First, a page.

You’re back in school now, though.
I’d do community college during the off-season and amass credits through that. And then finally, last June, I felt like I was getting a little bit behind on my degree. It had just been this sort of incomplete that I wanted to put a checkmark through and finish up and have available when I’m ready to set racing down entirely. And so I started full time at Oregon State University.
I read that you spent the week leading up to nationals taking final exams. Can you tell me about balancing school and racing?
I think a lot of people see it as being overwhelming but, honestly, I find it quite balancing. I’m a nutrition major, and the way I’m able to balance it during the race season is by taking two courses fully online. So I’m able to complete them on the weekends when we’re traveling and on the road. During the week, I have classes on Tuesday, Wednesday and Thursday. It builds structure into my life. I wake up at 7 a.m. and I 48 / Peloton magazine realize I have to be out training by 8 a.m. in order to make it to class by 11 a.m.
What year are you in now? How much longer until you get your degree?
I have the credits of a senior right now. However, I have about a year and a half left. If I can nail things down and not have racing get too much in the way, I can graduate in spring of 2021.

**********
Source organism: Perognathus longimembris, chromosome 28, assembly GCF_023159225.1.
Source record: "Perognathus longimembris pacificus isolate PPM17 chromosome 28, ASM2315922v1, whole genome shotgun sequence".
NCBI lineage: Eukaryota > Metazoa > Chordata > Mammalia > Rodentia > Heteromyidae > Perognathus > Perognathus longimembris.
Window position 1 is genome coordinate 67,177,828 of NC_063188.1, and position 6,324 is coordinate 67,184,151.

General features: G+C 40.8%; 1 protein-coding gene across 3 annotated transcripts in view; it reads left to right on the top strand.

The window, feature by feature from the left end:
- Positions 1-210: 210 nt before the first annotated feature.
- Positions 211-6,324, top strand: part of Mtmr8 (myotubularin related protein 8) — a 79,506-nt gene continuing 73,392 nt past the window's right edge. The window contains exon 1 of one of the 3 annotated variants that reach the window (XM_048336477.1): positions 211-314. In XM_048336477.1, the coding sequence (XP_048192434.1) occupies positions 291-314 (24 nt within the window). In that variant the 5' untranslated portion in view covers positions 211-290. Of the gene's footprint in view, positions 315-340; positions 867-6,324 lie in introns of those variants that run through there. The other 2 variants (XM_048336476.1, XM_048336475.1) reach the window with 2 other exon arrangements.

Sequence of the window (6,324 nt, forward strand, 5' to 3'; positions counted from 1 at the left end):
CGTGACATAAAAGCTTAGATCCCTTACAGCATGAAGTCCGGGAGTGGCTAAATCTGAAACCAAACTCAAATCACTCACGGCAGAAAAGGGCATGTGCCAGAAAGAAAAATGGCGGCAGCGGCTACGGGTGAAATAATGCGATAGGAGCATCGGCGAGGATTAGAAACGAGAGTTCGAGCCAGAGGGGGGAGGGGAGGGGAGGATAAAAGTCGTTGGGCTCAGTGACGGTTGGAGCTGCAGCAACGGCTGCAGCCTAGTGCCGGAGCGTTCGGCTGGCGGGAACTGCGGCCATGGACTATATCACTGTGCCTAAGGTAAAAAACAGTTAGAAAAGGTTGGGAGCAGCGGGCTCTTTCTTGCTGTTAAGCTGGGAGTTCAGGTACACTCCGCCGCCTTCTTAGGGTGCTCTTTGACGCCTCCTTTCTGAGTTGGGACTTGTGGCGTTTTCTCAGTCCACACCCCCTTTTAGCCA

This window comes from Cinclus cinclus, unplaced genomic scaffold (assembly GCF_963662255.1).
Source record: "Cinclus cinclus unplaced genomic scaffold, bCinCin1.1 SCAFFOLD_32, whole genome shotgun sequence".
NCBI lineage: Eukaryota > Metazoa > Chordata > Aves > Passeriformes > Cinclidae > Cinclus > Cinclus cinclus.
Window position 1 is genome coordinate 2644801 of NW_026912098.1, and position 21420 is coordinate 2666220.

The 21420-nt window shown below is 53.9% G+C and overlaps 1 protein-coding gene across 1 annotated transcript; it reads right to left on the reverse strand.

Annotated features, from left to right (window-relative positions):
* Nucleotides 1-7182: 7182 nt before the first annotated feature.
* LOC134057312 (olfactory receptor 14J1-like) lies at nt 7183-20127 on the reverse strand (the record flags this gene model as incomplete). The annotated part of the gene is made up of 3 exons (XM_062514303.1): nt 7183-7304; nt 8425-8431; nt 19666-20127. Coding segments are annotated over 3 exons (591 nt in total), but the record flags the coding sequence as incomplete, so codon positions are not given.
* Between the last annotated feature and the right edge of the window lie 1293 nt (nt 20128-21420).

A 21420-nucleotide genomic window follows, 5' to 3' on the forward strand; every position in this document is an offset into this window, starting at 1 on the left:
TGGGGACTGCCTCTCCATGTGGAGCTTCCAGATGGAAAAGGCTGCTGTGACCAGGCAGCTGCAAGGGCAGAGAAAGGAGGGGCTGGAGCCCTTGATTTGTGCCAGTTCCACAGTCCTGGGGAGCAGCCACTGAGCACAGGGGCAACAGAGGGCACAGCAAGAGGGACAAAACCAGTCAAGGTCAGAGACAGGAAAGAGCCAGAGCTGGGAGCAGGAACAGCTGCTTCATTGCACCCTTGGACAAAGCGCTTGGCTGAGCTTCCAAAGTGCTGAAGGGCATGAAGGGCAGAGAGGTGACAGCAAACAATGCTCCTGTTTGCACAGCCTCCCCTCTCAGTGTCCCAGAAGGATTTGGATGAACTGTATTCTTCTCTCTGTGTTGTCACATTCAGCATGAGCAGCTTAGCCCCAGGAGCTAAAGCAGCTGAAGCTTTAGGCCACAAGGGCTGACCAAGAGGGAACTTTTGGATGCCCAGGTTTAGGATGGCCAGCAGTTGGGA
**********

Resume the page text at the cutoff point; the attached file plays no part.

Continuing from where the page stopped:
You gave road racing a try at the Colorado Classic to quite some success, finishing 11th overall. Do you have more road racing in sight in 2020?
Yeah, I worked with Lux Cycling for the Colorado Classic as well as the Cascade Cycling Classic in Bend, Oregon. Even though they’re a junior development program, they’re opening the space to have me. It’s a great opportunity for me to learn about road racing without making a full commitment to a full season of racing every weekend. We’re going to Cascade and Colorado [Classic] again.
Do you plan on riding much gravel this year?
Yeah, I really love these gravel races, because they make such productive and efficient training sessions where you go out and ride for five hours at hard-tempo pace. I’m going to try to hit as many as I can in the Oregon area. I don’t have any big ones nailed down, but I’m trying to figure out what will fit into my schedule.
If you weren’t a bike racer, what would you spend your time doing?
Probably be a little better at school, I don’t know. I’d probably be outside backpacking more or cross-country skiing.